Seychelles’ Supreme Court sentences 2 Iranians to life for drug smuggling
Seychelles court's building 'Palais de Justice' at Ile du Port, where also sits the Supreme Court. (Seychelles News Agency)
(Seychelles News Agency) - The Supreme Court of Seychelles sentenced two Iranian nationals to life in prison on Friday for the importation of heroin and opium.
The two convicts – Emam Bakhsh Tarani and Hattam Mothashimina — were both found guilty of four offences under the Misuse of Drugs Act.
Tarani, captain of a vessel seized by Seychelles’ authorities, and Mothashimina – the son of the owner of the vessel - were found guilty on the following counts:
For the importation of a quantity of a class A drug – heroin - a life sentence was imposed. A life sentence was also imposed on both men for trafficking of a Class A drug – heroin.
A 20-year sentence was also imposed for both Iranians for the importation of a controlled drug and trafficking in a controlled drug - opium – a Class A drug.
A third suspect – an engineer on board the vessel – Payam Al Mansur- was found not guilty of the charges and was acquitted two days ago.
Supreme Court Judge Mohan Burhan said that the quantity of the drugs - approximately 97kg - clearly indicated the presence of a commercial element.
“It is clear to this court that the quantity of controlled drug taken into custody, clearly indicates that both convicts were involved in a very large scale in the trafficking of the controlled drug and therefore suitable deterrent punishment should be given.”
Defence lawyer Clifford Andre said that he is disappointed with the sentencing and that he will be making an appeal.
“Like any defence attorney, I am disappointed that my clients were found guilty and disappointed that they have been given life sentences. So an appeal is in order.”
Andre said that the defence “wants the prosecution to prove without reasonable doubt that the vessel was intercepted within the Seychelles waters. In our appeal, we will show the court that this was not proven.”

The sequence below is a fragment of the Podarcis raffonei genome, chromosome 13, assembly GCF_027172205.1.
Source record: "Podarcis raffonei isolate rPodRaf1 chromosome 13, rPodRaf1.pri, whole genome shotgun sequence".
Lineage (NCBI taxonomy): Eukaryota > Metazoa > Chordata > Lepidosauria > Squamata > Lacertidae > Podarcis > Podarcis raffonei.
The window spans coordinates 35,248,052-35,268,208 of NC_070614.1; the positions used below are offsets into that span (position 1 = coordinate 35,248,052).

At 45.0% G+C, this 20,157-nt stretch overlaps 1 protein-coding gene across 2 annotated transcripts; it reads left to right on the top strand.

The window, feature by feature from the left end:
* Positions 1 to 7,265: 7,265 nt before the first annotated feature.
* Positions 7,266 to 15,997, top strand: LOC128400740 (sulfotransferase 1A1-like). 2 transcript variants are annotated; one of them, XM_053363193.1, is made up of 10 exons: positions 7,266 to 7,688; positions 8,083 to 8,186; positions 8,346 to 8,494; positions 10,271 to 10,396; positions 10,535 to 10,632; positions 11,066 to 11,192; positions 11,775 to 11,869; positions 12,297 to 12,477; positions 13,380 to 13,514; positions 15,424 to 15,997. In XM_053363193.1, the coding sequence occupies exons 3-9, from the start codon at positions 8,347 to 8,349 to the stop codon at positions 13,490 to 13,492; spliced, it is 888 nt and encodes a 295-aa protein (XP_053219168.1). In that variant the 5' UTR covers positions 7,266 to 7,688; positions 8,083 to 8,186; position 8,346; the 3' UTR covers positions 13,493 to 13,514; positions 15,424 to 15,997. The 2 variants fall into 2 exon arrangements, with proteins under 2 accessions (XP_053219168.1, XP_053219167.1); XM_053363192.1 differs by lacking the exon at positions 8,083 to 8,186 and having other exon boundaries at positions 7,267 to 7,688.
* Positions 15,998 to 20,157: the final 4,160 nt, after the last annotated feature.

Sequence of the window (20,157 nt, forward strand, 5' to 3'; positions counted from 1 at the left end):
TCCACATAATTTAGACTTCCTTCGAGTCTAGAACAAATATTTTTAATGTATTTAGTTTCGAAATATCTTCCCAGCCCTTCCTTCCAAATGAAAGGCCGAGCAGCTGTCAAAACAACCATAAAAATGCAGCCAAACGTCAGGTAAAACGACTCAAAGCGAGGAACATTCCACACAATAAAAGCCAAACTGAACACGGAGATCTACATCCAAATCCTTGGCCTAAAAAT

The Principal State Counsel, David Esparon, said that he is satisfied with the sentencing. “Even if the defence argued that the drugs were destined for Tanzania and not Seychelles, the judge took into consideration the detrimental effect that this class A drugs have on the society. And obviously, the quantity makes this offense a very serious one.”
The three men along with eight other crew members were arrested on board a dhow, a type of sailing vessel common to the Gulf Arab states, in April 2016, in a joint operation by the Seychelles Coast Guard and the National Drugs Enforcement Agency (NDEA).
The other crew members were found not guilty and released by the court late in 2016. The eight Iranian were repatriated to their country in June last year.
At the time of their arrest, the anti-narcotics agency of Seychelles, an archipelago in the western Indian Ocean, had said it is not known where the vessel was coming from. It is believed that the drugs originated from the Makran Coast, between Iran and Pakistan, a route used to transport narcotics destined for the East African coast.